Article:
The title is a question a new client asked last week. It was such a great question, we decided to explore it further in this week’s #livesaleslab. Here is what he is learning:
“At sales kickoff, one of our customers, a SVP, got up on stage and delivered a great keynote about what they are doing and how<our company> is helping them etc. It was the best session of the whole conference - and at the end he made a point of praising his account team - most notably his account director - "He is an extraordinary human being and there is nothing he won't do for you....etc".
I've never heard anyone speak that way about a salesperson(!) but of course I was deeply impressed (and indeed this salesperson is highly regarded internally). This has inspired me to start thinking - what do I need to do in order for my customers to feel this way about me - let alone say it in front of 4,000 people!
From our conversations to date, I am starting to see the type of mindset that is crucial in developing those types of relationships.
My question to you is simply something I just want to get clearer in my head - in terms of account management vs new business selling.
How does this translate for net new business - when engaging prospects for the first time, how does one go about building this trust as you move through the buying journey?”
What's trust got to do with it?
If you look up the definition of trust it's "The firm belief in the reliability, ability, or strength of someone or something."
Now think about what what the customer said about the salesperson in our client’s company "extraordinary human being- nothing he won't do for you". So when you are first engaging with someone, it's the little things that start to build, or erode, trust.
For example; if you say one thing but do another- "I will get back to you by the end of the day with ..." and if it doesn't happen by the end of the day- you've lost trust. If you show up late, if you ask questions that are about you, if you go faster than they want to, if you treat people they refer to you poorly or like anyone else ie: not special, you lose trust.
Whether you call it hunter or farmer, the one thing they both have in common with today's buyer is that you need to be consultative. A consultant needs to know what questions to ask to understand what is most important to the buyer. This is why asking layered, baby step questions is crucial.
Trust is a fickle thing, hard to get and easy to lose. And for salespeople, it might seem damn near impossible but there are specific actions that salespeople do that cause distrust. (Which means there are things they should do to build trust.)
Here's a few things that salespeople can do to build trust throughout the buyer journey. Remember, this isn’t just something you do once, but every time you interact with your buyer. It’s not a persona, or role you play, it must become WHO you are.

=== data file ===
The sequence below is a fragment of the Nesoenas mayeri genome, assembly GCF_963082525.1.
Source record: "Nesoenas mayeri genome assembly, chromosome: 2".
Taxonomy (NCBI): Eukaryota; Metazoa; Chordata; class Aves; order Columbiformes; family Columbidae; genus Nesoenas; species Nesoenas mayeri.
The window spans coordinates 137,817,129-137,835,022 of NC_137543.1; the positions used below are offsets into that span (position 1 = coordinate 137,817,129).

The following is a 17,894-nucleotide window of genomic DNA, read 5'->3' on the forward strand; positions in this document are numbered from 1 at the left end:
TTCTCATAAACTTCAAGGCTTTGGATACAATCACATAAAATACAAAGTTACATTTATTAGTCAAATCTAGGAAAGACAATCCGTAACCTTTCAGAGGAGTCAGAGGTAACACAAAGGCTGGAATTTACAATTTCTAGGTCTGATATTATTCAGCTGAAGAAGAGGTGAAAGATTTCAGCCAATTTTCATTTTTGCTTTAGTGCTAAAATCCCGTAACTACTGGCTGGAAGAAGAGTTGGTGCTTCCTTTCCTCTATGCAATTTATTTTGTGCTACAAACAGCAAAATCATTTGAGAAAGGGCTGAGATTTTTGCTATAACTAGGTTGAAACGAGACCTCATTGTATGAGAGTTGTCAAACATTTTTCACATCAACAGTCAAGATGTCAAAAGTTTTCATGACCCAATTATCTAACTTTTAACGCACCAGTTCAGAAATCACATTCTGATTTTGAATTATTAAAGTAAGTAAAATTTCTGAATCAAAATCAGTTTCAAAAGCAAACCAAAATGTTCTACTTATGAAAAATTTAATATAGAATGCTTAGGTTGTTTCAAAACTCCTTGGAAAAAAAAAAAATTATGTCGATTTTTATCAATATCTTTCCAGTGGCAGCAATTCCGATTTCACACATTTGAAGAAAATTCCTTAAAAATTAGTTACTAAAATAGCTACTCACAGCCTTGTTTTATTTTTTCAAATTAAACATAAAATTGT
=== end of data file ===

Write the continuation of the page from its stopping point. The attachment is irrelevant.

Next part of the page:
- LISTEN. I know this is hammered into salespeople everyday. Yet according to OMG’s research for the “The Trust Project.” it’s the number one reason salespeople are losing their buyers trust.
- Seek to understand their world before you try to get them to understand yours. Salespeople who don’t care about buyer needs more than their own are quickly snuffed out by buyers. It’s the second highest reason buyers don’t trust salespeople. Ask questions about them- how they got to be where they are today, what they think the problem is, how it became a problem, what they have tried and what they thought of it and why they think it's important to address.
- Be proactive- give them the inside scoop, don't expect to dump a bunch of information on them to figure out for themselves. Don't tell them who to talk to, get that person involved and ready to help them and follow up and make sure that it did happen.
- Be cool. High pressure sales tactics just don’t work long term. Buyers are turned off (especially women) and it only proves that you aren’t listening and don’t understand their world. If you are the one driving the buying process, you haven’t dug deep enough to understand why your buyer wants to change their status quo.
Think about how you decide if someone is trustworthy when you first meet them, do they only ask you questions about things they are interested in? Do they talk about themselves and try to impress you with what they have done? Trust is build over a period of time through small actions. It’s not a trick or technique, it’s rooted firmly in the character of a person.
To learn more, check out recordings from the Live Sales Lab series by clicking below!